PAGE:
Ultimately, everyone made it easy on Immelman. The three guys behind him at the start of the final round were a combined 18-over par.
 
Woods wasnt much better. He managed only three birdies, the last one from 18 feet on the final hole that came way too late. Woods could only offer a dismissive wave when the ball disappeared.
 
I hit the ball well enough to contend, Woods said. I definitely hit the ball well enough to put some pressure on Trevor. I just didnt make any putts.
 
The first blast of wind hit Amen Corner an hour before the leaders teed off, a sign of how tough it would be in the final round. And that didnt account for the pressure on four guys contending for the first time in a major'at Augusta, no less.
 
The first to fall was Paul Casey, two shots out of the lead until it took him two shots to get out of the bunker on No. 4 for double bogey. Casey dropped six shots in a five-hole stretch, including the par-3 sixth, when he called a penalty on himself for his ball moving a fraction of an inch as he stood over a 3-foot putt. Casey closed with a 79.
 
For the others, it took awhile longer to collapse.
 
Snedeker provided most of the excitement on an otherwise dull day, holing a 35-foot eagle putt on No. 2 for a share of the lead. He made a 45-foot birdie putt across the green on the 12th for a birdie to pull within three shots.
 
But there was a massive shortage of pars, and far too many mistakes.
 
The biggest came on the par-5 13th. Riding the momentum from a two-shot swing on the previous hole, Snedeker went for the green in two and left it well out to the right, finding the bottom of Raes Creek for the second straight day. Snedeker held the club at both ends and flexed the shaft, wanting to snap it in half.
 
Golly, man, if somebody could tell me how to play that second shot, Id love to know, he said. Because two days in a row, Ive hit it in the damn water.
 
Immelman wisely laid up, then fired a wedge into the back bank and watched it roll down to 2 feet for birdie. As the bogeys piled up behind him, the South African suddenly found himself in the most beautiful spot at Augusta.
 
He had a five-shot lead with five holes to play, most of the trouble out of the way.
 
His lone mistake was a tee shot into the water on the 16th for double bogey, but by then he could afford it.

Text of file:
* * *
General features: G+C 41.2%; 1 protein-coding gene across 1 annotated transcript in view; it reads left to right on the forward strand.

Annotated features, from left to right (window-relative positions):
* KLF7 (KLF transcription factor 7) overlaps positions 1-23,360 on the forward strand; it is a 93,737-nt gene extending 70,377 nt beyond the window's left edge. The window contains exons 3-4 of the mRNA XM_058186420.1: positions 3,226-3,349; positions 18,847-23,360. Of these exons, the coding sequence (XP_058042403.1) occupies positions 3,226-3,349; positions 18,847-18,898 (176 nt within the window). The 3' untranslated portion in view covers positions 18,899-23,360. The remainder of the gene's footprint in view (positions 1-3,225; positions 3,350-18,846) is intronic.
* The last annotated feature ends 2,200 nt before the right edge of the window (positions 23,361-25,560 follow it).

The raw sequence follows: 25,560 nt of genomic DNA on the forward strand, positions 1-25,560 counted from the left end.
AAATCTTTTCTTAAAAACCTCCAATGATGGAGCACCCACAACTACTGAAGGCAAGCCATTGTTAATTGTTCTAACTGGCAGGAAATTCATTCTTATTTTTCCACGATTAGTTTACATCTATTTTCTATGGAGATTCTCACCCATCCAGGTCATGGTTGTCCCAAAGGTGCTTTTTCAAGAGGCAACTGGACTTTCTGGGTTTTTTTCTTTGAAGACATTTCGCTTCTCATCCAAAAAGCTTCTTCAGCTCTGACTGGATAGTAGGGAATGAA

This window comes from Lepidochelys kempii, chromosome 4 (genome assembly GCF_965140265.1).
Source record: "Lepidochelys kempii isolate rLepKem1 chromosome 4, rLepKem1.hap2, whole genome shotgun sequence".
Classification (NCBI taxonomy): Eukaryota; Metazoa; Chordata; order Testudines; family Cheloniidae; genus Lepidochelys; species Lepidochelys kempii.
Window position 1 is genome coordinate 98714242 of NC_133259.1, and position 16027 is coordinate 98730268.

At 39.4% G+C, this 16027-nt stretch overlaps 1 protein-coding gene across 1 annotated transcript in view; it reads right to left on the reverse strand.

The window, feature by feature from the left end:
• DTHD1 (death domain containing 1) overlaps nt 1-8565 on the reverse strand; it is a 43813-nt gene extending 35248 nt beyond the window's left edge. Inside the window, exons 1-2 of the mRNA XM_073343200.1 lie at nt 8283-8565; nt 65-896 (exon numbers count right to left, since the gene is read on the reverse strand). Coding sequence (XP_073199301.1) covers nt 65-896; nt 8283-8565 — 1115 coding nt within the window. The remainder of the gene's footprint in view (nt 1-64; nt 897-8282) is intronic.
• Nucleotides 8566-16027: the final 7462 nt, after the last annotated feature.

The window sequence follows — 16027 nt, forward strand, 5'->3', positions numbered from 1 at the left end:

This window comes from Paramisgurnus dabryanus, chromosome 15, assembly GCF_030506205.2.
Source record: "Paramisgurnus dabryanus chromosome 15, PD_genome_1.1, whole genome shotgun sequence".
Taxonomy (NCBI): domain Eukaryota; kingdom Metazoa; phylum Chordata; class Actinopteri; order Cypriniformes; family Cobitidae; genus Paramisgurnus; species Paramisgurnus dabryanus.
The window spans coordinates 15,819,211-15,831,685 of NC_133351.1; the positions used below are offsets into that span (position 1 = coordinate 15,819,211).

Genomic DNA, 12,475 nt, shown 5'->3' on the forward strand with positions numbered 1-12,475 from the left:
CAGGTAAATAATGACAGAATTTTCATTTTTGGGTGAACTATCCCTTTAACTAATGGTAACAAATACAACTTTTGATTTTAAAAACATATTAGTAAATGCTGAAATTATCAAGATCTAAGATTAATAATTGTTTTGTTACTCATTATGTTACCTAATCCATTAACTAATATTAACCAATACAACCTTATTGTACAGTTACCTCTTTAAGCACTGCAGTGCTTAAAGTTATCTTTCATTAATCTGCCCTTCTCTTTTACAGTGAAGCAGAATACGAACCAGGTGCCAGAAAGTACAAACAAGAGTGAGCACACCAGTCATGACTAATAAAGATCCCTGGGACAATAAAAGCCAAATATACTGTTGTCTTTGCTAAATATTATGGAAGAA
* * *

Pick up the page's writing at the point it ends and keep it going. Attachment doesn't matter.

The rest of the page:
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    Randall's Rant: Tiger vs. Phil feels like a ripoff

    By Randall MellOctober 15, 2018, 7:45 pm

    Usually, you have to buy something before you feel like you were ripped off.

    The wonder in the marketing of Tiger vs. Phil and “The Match” is how it is making so many people feel as if they are getting ripped off before they’ve shelled out a single penny for the product.

    Phil Mickelson gets credit for this miscue.

    Apparently, the smartest guy in the room isn’t the smartest marketing guy.

    He was a little bit like that telemarketer who teases you into thinking you’ve won a free weekend getaway, only to lead you into the discovery that there’s a shady catch, with fine print and a price tag.

    There was something as slippery as snake oil in the original pitch.

    In Mickelson’s eagerness to create some excitement, he hinted back during The Players in May about the possibility of a big-money, head-to-head match with Woods. A couple months later, he leaked more details, before it was ready to be fully announced.

    So while there was an initial buzz over news of the Thanksgiving weekend matchup, the original pitch set up a real buzzkill when it was later announced that you were only going to get to see it live on pay-per-view.

    The news landed with a thud but no price tag. We’re still waiting to see what it’s going to cost when these two meet at Shadow Creek in Las Vegas, but anything that feels even slightly inflated now is going to further dampen the original enthusiasm Mickelson created.

    Without Woods or Mickelson putting up their own money, this $9 million winner-take-all event was always going to feel more like a money grab than real competition.

    When we were expecting to see it on network or cable TV, we didn’t care so much. Tiger and Phil’s hands would have felt as if they were reaching into corporate America’s pockets. Now, it feels as if they’re digging into ours.

    Last week, there was more disappointing news, with the Las Vegas Review-Journal reporting that tickets won’t be sold to the public, that the match at Shadow Creek will only be open to select sponsors and VIPs.



    Now there’s a larger insult to the common fan, who can’t help but feel he isn’t worthy or important enough to gain admittance.

    Sorry, but that’s how news of a closed gate landed on the heels of the pay-per-view news.

    “The Match” was never going to be meaningful golf in any historical sense.

    This matchup was never going to rekindle the magic Tiger vs. Phil brought in their epic Duel at Doral in ’05.

    The $9 million was never going to buy the legitimacy a major championship or PGA Tour Sunday clash could bring.

    It was never going to be more than an exhibition, with no lingering historical significance, but that was OK as quasi silly-season fare on TV on Thanksgiving weekend (Nov. 23), the traditional weekend of the old Skins Game.